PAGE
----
Mb v Tb (Jurisdiction: Divorce: Court First Seised)

JurisdictionEngland & Wales
CourtFamily Division
Judgment Date31 July 2018
Neutral Citation[2018] EWHC 2035 (Fam)

Jurisdiction – Divorce petition – Service – Legally ineffective attempts – Seisin – Rival petition in foreign jurisdiction issued before valid service effected – Whether ‘active diligence required’ – Whether abuse of process – Whether wife truly believed marriage had broken down irretrievably or was issuing solely to gain jurisdictional advantage.

Both the husband and wife were German nationals; they lived together in England from 2008 onwards. In early 2015, after it was revealed that the husband had had an affair, the husband moved back to Germany; however, the couple agreed to attend counselling in an attempt to repair the relationship and not to file for divorce. The couple duly attended counselling until, in February 2016, the husband confirmed that he had begun a new relationship. In May 2016, the wife consulted solicitors and on 8 July 2016, she issued a divorce petition in England. Although her then solicitors had requested that the petition be returned to them for solicitor service, the Bury St Edmunds Divorce Unit sent it directly to the husband by post.

The wife sent the husband a WhatsApp message saying that she was as upset as him by what had happened, acknowledging that the petition had been sent by the court by mistake. The wife then sent the husband an email with a pdf of her petition; in addition, her solicitors sent him a copy through the post, plus an email attaching the petition and also made arrangements for a German lawyer to serve the husband personally at his office with an original of the petition. None of these attempts to serve the husband complied with the requirements of FPR 2010, r 6.43(3); nor were they valid under German law. On 16 August 2016, the husband issued a divorce petition in Germany and initiated the approved service procedure through the German authorities and the Foreign Process Section. On 22 August 2016, the husband filed an acknowledgement of service to the wife’s English divorce petition, asserting that the German court was first seised, ‘owing to failures to comply with art 16 and 19 of Council Regulation (EC 2201/2003) and relevant articles of the EC Service Regulation (EC 1393/2007)’. The wife then initiated valid service of her English petition on the husband, also using the Foreign Process Section, in September 2016, and achieved valid service by November 2016. The husband’s German petition was validly served on the wife after the wife’s English petition had been validly served on the husband.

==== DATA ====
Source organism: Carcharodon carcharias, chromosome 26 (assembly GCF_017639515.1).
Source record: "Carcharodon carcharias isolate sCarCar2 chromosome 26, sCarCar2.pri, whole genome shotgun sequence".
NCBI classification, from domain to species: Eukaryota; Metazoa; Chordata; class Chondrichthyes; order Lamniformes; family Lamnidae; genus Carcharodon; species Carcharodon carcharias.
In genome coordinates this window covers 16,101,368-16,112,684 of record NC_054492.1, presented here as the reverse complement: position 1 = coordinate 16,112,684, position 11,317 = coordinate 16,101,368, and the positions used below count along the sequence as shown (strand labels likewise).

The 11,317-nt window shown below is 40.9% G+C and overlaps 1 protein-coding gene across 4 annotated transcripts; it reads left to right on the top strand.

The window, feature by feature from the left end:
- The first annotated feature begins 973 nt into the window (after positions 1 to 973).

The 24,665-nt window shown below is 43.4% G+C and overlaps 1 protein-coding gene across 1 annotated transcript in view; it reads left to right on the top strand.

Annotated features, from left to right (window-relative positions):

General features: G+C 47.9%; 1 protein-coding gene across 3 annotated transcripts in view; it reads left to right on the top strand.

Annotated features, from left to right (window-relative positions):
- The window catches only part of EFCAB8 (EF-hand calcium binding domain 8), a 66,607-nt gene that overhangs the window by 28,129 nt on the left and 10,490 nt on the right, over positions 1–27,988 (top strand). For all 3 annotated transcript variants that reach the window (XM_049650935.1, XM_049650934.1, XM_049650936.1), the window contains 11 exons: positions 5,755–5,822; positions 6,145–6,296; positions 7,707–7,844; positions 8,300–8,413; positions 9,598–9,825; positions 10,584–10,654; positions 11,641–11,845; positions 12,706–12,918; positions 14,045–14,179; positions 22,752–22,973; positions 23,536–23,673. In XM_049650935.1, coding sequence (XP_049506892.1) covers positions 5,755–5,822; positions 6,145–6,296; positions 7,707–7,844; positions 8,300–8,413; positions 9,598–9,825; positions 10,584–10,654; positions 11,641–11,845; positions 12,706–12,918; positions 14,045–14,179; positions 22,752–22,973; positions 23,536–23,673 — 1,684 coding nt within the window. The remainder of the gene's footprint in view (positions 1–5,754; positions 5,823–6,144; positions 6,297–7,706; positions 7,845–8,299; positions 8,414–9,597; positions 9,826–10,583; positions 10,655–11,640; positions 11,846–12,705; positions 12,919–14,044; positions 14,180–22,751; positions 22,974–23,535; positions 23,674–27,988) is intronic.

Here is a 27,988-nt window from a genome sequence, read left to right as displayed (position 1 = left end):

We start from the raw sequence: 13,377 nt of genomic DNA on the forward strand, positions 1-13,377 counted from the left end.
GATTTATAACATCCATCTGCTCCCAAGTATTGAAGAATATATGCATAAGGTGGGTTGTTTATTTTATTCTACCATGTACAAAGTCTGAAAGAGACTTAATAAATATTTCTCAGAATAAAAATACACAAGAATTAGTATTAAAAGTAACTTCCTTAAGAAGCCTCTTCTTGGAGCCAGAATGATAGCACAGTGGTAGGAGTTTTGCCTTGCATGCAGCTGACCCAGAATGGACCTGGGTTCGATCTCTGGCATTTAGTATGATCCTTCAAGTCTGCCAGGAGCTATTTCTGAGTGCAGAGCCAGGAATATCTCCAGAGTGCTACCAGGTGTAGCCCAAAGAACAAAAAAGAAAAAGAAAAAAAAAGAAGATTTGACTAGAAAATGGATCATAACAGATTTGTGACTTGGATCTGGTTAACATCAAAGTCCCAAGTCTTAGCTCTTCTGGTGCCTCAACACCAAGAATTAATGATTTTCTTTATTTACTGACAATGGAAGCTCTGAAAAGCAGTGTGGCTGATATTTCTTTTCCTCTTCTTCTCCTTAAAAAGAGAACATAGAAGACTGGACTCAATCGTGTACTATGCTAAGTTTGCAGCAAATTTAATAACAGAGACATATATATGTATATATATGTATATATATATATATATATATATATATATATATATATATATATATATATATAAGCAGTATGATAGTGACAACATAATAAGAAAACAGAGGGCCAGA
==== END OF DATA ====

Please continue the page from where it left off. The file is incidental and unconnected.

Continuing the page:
Because of this dispute over jurisdiction the wife’s English petition was transferred first to the Central Family Court and then to the Family Division. On 21 October 2016, the husband undertook not to take any steps to progress his German petition or his German financial application, pending determination by the English court of the issue as to jurisdiction. The directions given included directions for the disclosure of the wife’s previous solicitors’ file, legal professional privilege having been waived and the file being considered relevant to the issue both of service and of potential abuse of process.

The case was adjourned until after judgment had been handed down in Thum v Thum[2018] EWCA Civ 624; in that case the Court of Appeal confirmed that FPR r 7.8 contained no requirement that a petition must be served within a stipulated period and declined to imply into the rules either a specific time limit or words such as ‘as soon as possible’. The husband argued that nonetheless, the wife had to demonstrate ‘active diligence’ and that, given the international context and two valid jurisdictions, the court should apply a higher threshold in terms of compliance with service rules than it might apply to a purely domestic case.

The principal issues were: (i) Was the issuing of the wife’s English petition an abuse of process, because she did not at that time consider the marriage to have irretrievably broken down but was issuing a petition simply to secure the English jurisdiction in the event that a divorce was needed? (ii) Following seising of the English court, had the wife subsequently failed to take the steps she was required to take to have service effected on the husband?

Held – (1) Applying Thum v Thum[2018] EWCA Civ 624, English procedural law imposed no requirement as to time for service. A party who failed to meet a time limit and was shown not to have been actively diligent might end up in a situation where their proceedings had been overtaken, but attempts to serve which were not compliant with the Family Procedure Rules 2010 or the EU Service Regulation could not constitute a failure to take the steps required, when there was no requirement to take any step, beyond not acting in a way which amounted to an abuse of process. If attempts to serve which were procedurally incorrect (but which might have in fact have provided the respondent with the documents) could lead to the proviso biting when doing nothing would not do so, there would be a premium to doing nothing, rather than doing something to bring the proceedings to the attention of the respondent. This would be inconsistent with the fundamental objective of the rules as to service, rooted in art 6 of the European Convention on Human Rights, namely fairness to a respondent in notifying them of proceedings brought against them and also fairness to an applicant in enabling them to bring a matter before a court. Given that the only requirement under English procedural law was to serve the petition, which had certainly been done by November 2016, the wife had not failed to take the steps she was required to take to have service effected (see [33], [36], [43], below).